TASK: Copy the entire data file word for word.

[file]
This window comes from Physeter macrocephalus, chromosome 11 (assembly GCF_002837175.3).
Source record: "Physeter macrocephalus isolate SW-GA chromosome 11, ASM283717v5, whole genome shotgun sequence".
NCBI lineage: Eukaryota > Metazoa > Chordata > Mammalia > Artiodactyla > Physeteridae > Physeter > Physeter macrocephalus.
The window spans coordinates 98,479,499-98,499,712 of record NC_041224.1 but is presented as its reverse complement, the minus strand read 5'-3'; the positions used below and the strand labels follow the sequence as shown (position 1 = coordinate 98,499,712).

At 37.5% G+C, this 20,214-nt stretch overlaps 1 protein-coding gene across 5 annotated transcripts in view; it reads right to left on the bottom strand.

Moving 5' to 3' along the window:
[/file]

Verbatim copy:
This window comes from Physeter macrocephalus, chromosome 11 (assembly GCF_002837175.3).
Source record: "Physeter macrocephalus isolate SW-GA chromosome 11, ASM283717v5, whole genome shotgun sequence".
NCBI lineage: Eukaryota > Metazoa > Chordata > Mammalia > Artiodactyla > Physeteridae > Physeter > Physeter macrocephalus.
The window spans coordinates 98,479,499-98,499,712 of record NC_041224.1 but is presented as its reverse complement, the minus strand read 5'-3'; the positions used below and the strand labels follow the sequence as shown (position 1 = coordinate 98,499,712).

At 37.5% G+C, this 20,214-nt stretch overlaps 1 protein-coding gene across 5 annotated transcripts in view; it reads right to left on the bottom strand.

Moving 5' to 3' along the window: